There are some flaws with PK; it is too long, the songs are generic, the cross border romance is depicted stereotypically and the film’s pacing is uneven. However, PK does works as a blithe social satire but this is a film that is going to be admired for other reasons too. It is the first Indian film to cross the $100 million mark worldwide. This might be a landmark for commercial mainstream Hindi cinema as it points to the potential of Indian films to increase their box office on a global scale which seemed unattainable in the past. The cultural phenomenon of PK also reiterates Aamir Khan as Indian cinema’s most interesting and bankable of film stars, surpassing both Salman Khan and Shahrukh Khan. Innovation has been key to Aamir Khan’s success and his excited ability to respond to both independent and mainstream cinema has seen him negotiate commerce and art with a sensibility that has won him the affections of both his peers in the film industry and Indian film audiences. Expect more from Hirani and Khan in the future.

DELHI BELLY – (Dir. Abhinay Deo, 2011, India)

After the critical and commercial success of Dhobi Ghat, Aamir Khan returns with his second release of the year as a producer. If one was to unpack Delhi Belly and look carefully then it is plain to see the film uses many conventional elements of the multi protagonist crime comedy but adds a mischievousness that is both infectious and very funny. Abhinay Deo is a new film maker and whilst his debut film Game (released also this year) fell flat on its face Delhi Belly seems to suggest that given the right script, actors and producer he is more than capable of producing some exciting and inventive work. One could argue that Delhi Belly has all the hallmarks of another quality multiplex film and with the plethora of colourful expletives and reflexive characters it certainly seems to be the case. Aamir Khan and UTV Motion Pictures have developed a strong grip over the way their films are marketed and Delhi Belly has certainly been sold as an event film. The marketing for the film particularly the posters, trailers and accompanying music videos are mischievous and playful as the film itself. Written by LA based Akshat Verma, Delhi Belly almost seems in many ways a parody of Three Idiots, deconstructing many of the popular elements of the mainstream Indian film comedy. An interesting point to note is that Akshat Verma is credited in the opening titles as an assistant director, indicating his close involvement in the project.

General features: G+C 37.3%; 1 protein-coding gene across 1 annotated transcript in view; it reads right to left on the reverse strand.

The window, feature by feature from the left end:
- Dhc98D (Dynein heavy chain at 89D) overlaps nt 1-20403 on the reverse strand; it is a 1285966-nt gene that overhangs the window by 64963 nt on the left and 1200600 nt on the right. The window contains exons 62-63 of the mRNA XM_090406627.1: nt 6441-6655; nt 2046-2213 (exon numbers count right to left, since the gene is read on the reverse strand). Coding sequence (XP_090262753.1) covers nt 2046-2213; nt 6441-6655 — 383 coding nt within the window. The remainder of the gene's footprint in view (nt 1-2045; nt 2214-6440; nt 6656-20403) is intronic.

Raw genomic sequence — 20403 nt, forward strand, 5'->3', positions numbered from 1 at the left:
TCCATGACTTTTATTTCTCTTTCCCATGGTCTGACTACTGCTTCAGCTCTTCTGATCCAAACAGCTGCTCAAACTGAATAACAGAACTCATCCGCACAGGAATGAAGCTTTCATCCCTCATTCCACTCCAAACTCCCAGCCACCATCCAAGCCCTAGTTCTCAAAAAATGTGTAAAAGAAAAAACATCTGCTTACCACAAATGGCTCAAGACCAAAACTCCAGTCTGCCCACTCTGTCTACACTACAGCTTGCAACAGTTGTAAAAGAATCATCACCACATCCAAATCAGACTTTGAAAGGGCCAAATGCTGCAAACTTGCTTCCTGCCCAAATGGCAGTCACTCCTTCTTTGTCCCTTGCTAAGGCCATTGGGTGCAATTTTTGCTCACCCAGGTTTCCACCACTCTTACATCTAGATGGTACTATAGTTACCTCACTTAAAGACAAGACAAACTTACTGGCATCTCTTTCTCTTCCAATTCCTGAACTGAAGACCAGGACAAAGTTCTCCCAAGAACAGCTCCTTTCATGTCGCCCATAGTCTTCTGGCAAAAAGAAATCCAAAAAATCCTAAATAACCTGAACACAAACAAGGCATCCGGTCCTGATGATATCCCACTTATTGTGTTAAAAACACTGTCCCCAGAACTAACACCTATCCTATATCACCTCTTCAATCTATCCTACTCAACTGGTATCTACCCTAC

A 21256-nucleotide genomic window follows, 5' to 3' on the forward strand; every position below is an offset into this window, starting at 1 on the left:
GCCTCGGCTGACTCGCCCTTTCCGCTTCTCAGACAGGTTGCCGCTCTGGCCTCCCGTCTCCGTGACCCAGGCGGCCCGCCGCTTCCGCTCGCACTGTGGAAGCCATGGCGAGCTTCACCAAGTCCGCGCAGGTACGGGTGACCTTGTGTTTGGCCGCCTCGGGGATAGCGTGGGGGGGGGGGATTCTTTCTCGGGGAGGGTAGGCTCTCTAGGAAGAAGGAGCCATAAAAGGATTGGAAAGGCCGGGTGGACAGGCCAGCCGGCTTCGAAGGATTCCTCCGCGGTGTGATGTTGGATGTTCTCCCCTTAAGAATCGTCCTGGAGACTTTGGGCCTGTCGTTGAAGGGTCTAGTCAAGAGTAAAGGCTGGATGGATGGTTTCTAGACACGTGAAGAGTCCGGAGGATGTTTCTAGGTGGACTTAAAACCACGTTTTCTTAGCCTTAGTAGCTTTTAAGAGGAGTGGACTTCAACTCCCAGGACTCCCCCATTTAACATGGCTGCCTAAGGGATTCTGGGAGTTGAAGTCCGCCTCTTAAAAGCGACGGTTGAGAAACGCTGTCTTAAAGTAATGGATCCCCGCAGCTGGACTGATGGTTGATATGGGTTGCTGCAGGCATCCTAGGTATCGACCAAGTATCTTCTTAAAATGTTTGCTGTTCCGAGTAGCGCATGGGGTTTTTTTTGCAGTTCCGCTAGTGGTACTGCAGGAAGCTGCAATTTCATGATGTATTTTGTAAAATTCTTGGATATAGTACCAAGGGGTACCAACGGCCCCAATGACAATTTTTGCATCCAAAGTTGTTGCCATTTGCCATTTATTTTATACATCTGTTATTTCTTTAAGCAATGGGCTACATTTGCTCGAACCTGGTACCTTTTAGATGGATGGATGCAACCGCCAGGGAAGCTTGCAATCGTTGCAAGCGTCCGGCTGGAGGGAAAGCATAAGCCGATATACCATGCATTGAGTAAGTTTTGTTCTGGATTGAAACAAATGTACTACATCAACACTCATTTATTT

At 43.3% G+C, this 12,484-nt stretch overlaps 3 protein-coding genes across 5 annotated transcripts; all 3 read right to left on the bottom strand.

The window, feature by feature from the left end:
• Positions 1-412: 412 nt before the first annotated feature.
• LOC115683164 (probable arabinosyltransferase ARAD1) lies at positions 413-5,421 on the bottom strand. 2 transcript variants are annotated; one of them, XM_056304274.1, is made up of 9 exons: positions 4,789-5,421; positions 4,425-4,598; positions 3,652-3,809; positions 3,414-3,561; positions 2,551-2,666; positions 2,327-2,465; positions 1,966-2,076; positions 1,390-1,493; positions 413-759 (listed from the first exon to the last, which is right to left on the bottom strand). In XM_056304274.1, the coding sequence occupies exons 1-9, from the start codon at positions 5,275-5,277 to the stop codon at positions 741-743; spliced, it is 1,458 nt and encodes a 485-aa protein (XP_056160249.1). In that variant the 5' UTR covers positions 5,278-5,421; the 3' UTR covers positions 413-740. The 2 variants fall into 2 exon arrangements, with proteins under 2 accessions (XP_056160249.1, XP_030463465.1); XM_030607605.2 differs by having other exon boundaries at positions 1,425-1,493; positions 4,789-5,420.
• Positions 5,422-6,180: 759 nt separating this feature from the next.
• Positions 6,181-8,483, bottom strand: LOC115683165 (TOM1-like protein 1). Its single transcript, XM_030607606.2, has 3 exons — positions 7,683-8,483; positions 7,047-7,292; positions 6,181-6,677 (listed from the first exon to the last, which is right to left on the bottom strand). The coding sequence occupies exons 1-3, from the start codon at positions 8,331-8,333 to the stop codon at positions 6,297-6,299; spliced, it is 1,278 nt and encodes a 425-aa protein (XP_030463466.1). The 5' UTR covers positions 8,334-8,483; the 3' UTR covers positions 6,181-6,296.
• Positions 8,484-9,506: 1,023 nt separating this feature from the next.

Unlike the characters from Shor in the City, another multi protagonist narrative, who all seem trapped in some way in their lives, Delhi Belly gives us three wayward middle class characters who are experiencing the pains of youthful boredom whilst repeatedly coming up against a vein of traditionalism that they assumed had vanished. Much of the success of Delhi Belly lies in the script and it is well known that Aamir Khan has cultivated a reputation for taking his time to choose film projects. In many ways, recent films like Delhi Belly, Dobhi Ghat and Rocket Singh illustrate the centrality of a good, solid script. The use of swearing throughout the film was refreshing as it was delivered inventively and energetically by the cast especially comedian Kunaal Roy Kapur as Arun who really does steal many of the scenes (whilst the toilet humour may be juvenile it is also insanely funny) and much of the film with his hilarious performance as a photographer turned blackmailer. The opening titles, one of the best I have seen all year, juxtapose the wonderfully morose song Saigal Blues to a steady montage of shots detailing the dysfunctional qualities of the apartment shared by our three protagonists. What does feel like somewhat of a clique is the final denouement and I’m not sure if the film succeeds in sustaining the energy of the first half of the film. More strengths are the vivid production design and an alternate kind of soundtrack with the final number delivered by none other than Aamir Khan (tribute to Mithun) in one of the more bizarre ‘item’ numbers of recent years. New kid on the block Imran Khan definitely needed a boost to his middle of the road career and his encouraging performance as the disillusioned Tashi hints at a darker side to his acting skills. Delhi Belly holds together splendidly (no intermission folks) and comes highly recommended in terms of mainstream or should I say middle cinema from India. Like Kaminey, Delhi Belly is a very postmodern work that blends together many styles, ideas and aesthetics into a hyperkinetic cinematic whole.